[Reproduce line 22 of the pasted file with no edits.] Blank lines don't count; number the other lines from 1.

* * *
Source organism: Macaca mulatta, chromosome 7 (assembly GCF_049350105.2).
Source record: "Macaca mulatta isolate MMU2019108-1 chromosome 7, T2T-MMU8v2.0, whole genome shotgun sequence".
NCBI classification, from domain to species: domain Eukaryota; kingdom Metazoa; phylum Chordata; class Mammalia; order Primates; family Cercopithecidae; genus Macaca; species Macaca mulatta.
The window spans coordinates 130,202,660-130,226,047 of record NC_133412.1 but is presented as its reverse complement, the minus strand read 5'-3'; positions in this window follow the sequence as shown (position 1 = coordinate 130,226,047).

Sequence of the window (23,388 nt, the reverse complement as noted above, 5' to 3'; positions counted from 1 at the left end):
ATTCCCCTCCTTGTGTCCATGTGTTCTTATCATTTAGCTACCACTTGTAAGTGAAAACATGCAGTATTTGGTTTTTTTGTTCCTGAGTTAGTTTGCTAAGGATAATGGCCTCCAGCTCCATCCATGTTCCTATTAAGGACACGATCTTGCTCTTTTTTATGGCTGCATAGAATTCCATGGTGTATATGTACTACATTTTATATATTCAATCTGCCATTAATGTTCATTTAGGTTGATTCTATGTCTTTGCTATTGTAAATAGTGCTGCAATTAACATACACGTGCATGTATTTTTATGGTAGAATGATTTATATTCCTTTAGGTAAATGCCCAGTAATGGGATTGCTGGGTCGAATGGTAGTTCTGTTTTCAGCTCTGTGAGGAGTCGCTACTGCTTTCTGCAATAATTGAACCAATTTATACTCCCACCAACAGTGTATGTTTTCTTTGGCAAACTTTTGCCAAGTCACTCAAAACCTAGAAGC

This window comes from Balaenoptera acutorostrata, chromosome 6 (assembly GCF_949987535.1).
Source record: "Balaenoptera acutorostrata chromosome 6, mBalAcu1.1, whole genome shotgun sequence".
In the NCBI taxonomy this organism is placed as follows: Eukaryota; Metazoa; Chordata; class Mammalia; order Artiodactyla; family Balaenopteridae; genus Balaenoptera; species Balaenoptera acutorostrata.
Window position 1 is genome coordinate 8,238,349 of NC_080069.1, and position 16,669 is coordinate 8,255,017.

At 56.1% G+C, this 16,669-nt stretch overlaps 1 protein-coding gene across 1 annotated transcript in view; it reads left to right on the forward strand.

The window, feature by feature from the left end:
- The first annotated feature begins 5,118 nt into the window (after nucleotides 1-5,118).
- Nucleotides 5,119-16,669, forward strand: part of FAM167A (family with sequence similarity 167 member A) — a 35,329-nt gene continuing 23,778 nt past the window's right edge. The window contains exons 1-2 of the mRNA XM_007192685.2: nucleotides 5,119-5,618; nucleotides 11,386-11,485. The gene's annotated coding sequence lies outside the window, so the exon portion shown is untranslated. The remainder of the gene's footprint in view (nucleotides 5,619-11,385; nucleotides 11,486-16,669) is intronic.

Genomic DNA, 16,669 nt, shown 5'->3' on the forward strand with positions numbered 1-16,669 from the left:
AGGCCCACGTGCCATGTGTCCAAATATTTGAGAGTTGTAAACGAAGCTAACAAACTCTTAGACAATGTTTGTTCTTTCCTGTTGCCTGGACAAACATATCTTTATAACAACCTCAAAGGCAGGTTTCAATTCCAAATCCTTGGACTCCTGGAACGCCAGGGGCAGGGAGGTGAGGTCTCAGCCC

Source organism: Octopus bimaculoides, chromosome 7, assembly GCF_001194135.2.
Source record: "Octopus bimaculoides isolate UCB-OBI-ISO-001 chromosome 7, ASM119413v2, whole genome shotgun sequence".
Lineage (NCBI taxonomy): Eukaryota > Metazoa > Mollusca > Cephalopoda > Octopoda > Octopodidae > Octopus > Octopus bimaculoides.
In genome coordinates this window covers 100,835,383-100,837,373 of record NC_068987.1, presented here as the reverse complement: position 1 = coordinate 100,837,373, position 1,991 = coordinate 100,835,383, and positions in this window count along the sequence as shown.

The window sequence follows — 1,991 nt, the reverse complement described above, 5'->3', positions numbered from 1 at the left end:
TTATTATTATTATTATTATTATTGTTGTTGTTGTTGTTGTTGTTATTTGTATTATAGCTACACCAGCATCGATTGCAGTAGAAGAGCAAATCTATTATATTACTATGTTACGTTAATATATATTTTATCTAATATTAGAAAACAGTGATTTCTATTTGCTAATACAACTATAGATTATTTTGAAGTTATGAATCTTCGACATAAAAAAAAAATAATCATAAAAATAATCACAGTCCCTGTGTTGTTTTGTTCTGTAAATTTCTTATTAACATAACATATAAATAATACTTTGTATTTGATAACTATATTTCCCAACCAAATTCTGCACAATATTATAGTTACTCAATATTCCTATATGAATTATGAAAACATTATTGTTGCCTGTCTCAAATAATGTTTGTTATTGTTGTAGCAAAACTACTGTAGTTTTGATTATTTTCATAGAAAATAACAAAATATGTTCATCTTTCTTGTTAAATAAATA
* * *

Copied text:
TTATTATTATTATTATTATTATTGTTGTTGTTGTTGTTGTTGTTATTTGTATTATAGCTACACCAGCATCGATTGCAGTAGAAGAGCAAATCTATTATATTACTATGTTACGTTAATATATATTTTATCTAATATTAGAAAACAGTGATTTCTATTTGCTAATACAACTATAGATTATTTTGAAGTTATGAATCTTCGACATAAAAAAAAAATAATCATAAAAATAATCACAGTCCCTGTGTTGTTTTGTTCTGTAAATTTCTTATTAACATAACATATAAATAATACTTTGTATTTGATAACTATATTTCCCAACCAAATTCTGCACAATATTATAGTTACTCAATATTCCTATATGAATTATGAAAACATTATTGTTGCCTGTCTCAAATAATGTTTGTTATTGTTGTAGCAAAACTACTGTAGTTTTGATTATTTTCATAGAAAATAACAAAATATGTTCATCTTTCTTGTTAAATAAATA